During the latter period of Byzantine art, the image of the Virgin and child underwent an important transformation. Icons that used the older Hodgetria pose—in which the Virgin points to Christ as the way to salvation, continued to be produced—but the image of the “Madonna of Tenderness” served to express the intense emotional relationship between mother and child and exerted an important influence on images that were later developed during the Italian Renaissance.
During the Middle Ages the Eastern and Western empires were parallel universes, for the most part separate, but with numerous points of contact and interpenetrations. For example, an Ottonian (Germanic) king married a Byzantine princess in the late tenth century, which resulted in the increased use of Byzantine artistic styles and motifs. After 1096, crusaders to the Holy Land encountered many examples of Byzantine artistic production, which they brought back to the West. (Unfortunately, they also conquered and occupied Constantinople for just over fifty years, from 1204 to 1261 CE.) The city of Venice was a crossroads between the West and the East, as seen in the Church of San Marco (1071 CE) with its five Byzantine-inspired domed compartments, each covered in golden mosaics.
Western Medieval Art
Art and learning in northern Europe from the ninth through the twelfth centuries were practiced in monastic centers that were often supported by temporal rulers. Beginning with the reign of Charlemagne (742–814; reigned as Frankish king 768–814 and as emperor of the West 800–814), who had himself declared Holy Roman Emperor in the tradition of Constantine and Justinian, there were several so-called renascences, periods where the body of knowledge and the artistic styles of the classical world were consciously reinterpreted as models for contemporary practice.
The major achievement of the Western Middle Ages was the development of large architectural forms, the Romanesque pilgrimage church and the Gothic cathedral. Writing in the middle of the eleventh century, the monk Raoul Glaber described how the world began to be covered with a “white mantle of churches” after the year 1000 when, contrary to popular expectation, it had not been destroyed during the second coming. Whether or not for millennial reasons, during the eleventh century, western Europeans began to consolidate and expand their knowledge of construction methods. By the thirteenth century, the Western cathedral had been developed, primarily in France but also in England, Germany, and Italy.
The cathedral dedicated to the Virgin Mary at Chartres, southwest of Paris, provides an excellent example of how cathedrals (literally, bishops’ seats) were encyclopedic embodiments of human knowledge. In its architecture, Chartres illustrates the most important advances of the period: how to build a tall building with a stone vault, for which the flying buttress was developed as a means of transferring the load from the interior to the exterior of the building through the logical application of the bay system of construction. This method allowed the building to be suffused with light, whose significance was metaphorical, the divine light modulated on Earth, emphasized by stained-glass windows that depict both sacred and secular subjects.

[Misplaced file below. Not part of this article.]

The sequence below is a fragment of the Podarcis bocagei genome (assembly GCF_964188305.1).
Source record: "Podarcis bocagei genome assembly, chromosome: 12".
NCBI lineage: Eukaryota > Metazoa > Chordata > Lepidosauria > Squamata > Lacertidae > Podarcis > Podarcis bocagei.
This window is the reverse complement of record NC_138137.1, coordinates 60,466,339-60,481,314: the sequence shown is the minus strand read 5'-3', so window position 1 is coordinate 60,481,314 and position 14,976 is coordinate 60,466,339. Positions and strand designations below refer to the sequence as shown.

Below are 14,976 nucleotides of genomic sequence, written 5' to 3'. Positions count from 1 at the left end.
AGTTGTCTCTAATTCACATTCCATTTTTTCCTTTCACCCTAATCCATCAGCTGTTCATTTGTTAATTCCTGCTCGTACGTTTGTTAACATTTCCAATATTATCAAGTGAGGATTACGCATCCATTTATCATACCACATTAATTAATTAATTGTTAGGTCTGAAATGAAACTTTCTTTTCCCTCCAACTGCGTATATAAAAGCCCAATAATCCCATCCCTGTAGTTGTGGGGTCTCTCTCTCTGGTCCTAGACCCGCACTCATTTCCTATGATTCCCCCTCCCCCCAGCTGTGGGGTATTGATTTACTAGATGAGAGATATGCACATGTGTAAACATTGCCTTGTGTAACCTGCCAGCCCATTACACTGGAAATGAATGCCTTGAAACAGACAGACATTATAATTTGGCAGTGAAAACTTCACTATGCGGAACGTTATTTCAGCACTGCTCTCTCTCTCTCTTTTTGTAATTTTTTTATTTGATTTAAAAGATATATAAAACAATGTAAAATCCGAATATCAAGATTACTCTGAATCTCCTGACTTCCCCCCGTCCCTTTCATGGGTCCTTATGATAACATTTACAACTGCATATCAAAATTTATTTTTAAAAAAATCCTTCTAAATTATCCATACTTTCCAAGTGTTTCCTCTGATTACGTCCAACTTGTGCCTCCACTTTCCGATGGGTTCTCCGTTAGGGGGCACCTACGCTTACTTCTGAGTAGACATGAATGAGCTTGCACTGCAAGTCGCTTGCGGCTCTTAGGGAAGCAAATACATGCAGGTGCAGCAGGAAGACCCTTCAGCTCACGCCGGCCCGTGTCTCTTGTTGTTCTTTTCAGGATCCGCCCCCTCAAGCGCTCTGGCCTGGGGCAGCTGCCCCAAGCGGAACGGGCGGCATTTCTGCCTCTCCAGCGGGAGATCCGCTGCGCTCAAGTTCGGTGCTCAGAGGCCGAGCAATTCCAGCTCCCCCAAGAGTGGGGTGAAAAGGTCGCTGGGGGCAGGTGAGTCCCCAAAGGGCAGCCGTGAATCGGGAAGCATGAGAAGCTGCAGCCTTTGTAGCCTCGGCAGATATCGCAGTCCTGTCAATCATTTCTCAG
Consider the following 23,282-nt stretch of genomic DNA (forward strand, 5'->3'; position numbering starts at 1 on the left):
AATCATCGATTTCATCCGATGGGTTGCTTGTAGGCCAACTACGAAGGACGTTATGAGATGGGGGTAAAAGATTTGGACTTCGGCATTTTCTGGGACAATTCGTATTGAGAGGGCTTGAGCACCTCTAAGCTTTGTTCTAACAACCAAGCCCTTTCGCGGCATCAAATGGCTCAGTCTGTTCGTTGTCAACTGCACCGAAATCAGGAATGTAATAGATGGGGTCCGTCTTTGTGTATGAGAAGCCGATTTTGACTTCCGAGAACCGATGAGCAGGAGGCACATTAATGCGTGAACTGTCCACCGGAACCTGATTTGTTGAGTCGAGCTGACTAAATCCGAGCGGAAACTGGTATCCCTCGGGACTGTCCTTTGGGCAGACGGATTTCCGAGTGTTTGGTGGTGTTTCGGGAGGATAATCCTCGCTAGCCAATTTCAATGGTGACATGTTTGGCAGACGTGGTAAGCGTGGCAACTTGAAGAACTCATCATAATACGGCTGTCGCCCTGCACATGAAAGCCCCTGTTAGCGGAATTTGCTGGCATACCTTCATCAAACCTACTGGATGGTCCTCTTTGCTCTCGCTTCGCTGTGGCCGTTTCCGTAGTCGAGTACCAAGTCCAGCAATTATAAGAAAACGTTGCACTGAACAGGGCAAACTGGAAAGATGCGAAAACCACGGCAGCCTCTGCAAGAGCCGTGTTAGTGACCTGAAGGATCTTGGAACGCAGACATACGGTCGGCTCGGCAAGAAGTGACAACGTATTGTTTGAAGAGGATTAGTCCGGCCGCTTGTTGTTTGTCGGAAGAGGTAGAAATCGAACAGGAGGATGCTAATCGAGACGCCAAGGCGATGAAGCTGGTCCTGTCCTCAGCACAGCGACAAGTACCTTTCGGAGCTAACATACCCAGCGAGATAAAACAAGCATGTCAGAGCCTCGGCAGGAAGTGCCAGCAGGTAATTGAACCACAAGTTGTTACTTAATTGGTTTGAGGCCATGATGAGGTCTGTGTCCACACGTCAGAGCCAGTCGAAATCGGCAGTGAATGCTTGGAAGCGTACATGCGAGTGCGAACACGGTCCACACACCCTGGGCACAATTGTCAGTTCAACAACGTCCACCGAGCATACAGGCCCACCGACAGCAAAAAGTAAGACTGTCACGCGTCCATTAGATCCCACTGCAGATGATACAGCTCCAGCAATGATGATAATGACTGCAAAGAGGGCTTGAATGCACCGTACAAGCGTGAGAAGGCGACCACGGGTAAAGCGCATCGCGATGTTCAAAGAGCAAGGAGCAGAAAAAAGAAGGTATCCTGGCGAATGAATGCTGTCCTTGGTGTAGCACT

Monumental column statues—depicting nineteen of the twenty-two Old Testament figures said to be precursors of Christ—flank each of three portals, marking the passage from secular to sacred space; along with coordinated high-relief sculptures set into arches over the doorways, they communicate a message of salvation through Christ while at the same time evoking the unity of human history and knowledge. Chartres was a center of learning, and such classical concepts as the trivium and quadrivium (curricula including, respectively: grammar, rhetoric, and logic; astronomy, geometry, arithmetic, and music) are also expressed on its surface, as is the passage of human time through the depiction of the signs of the zodiac and the labors of the months. Thus the building reflects the cosmos, the establishment of the Heavenly City of Jerusalem on Earth.
Renaissance and Baroque Art
Although there had been several smaller rebirths of classical culture during the Middle Ages, the ultimate one took place during the period (formally) called the Renaissance, when learned people made a concerted attempt to copy and reinterpret Greco-Roman texts and images with greater authenticity. This movement was self-defining and it was centered in Italy, although it was experienced in other geographical locals. Two important artistic developments emerged during the Renaissance: an emphasis on the human rather than on the divine, and the ability to make illusionistic depictions of the real world. Whereas in the Middle Ages the church was the major patron, the Renaissance, in concert with the emphasis on the individual, fostered the rise of the wealthy, aristocratic patron.
There is a substantial overlap between the late Gothic and the Renaissance periods: the tendency to make images that reflected actual human interactions can be seen as early as the twelfth and thirteenth centuries. Nonetheless, the Renaissance is characterized by a conceptual shift, where, following the ancient Roman architect Vitruvius, “man” became the measure of all things, although the cosmos was still given divine authorship. The painting by Masaccio (1401–c. 1427) of the Expulsion from Paradise for the Brancacci Chapel, Church of Santa Maria del Carmine (Florence, 1426 CE) provides a good example of this change in consciousness. Here, the first humans are shown in a state of utter desolation and abjection— Adam covers his face, Eve lets out a wail—as they are forced to walk the face of the Earth in punishment for their disobedience. During the next hundred years the tendency to create accurate and convincing images of the human body became progressively more important; by the early sixteenth century Michelangelo (1475–1564) described his process of sculpting as “liberating” the human form that was “hiding” in the stone.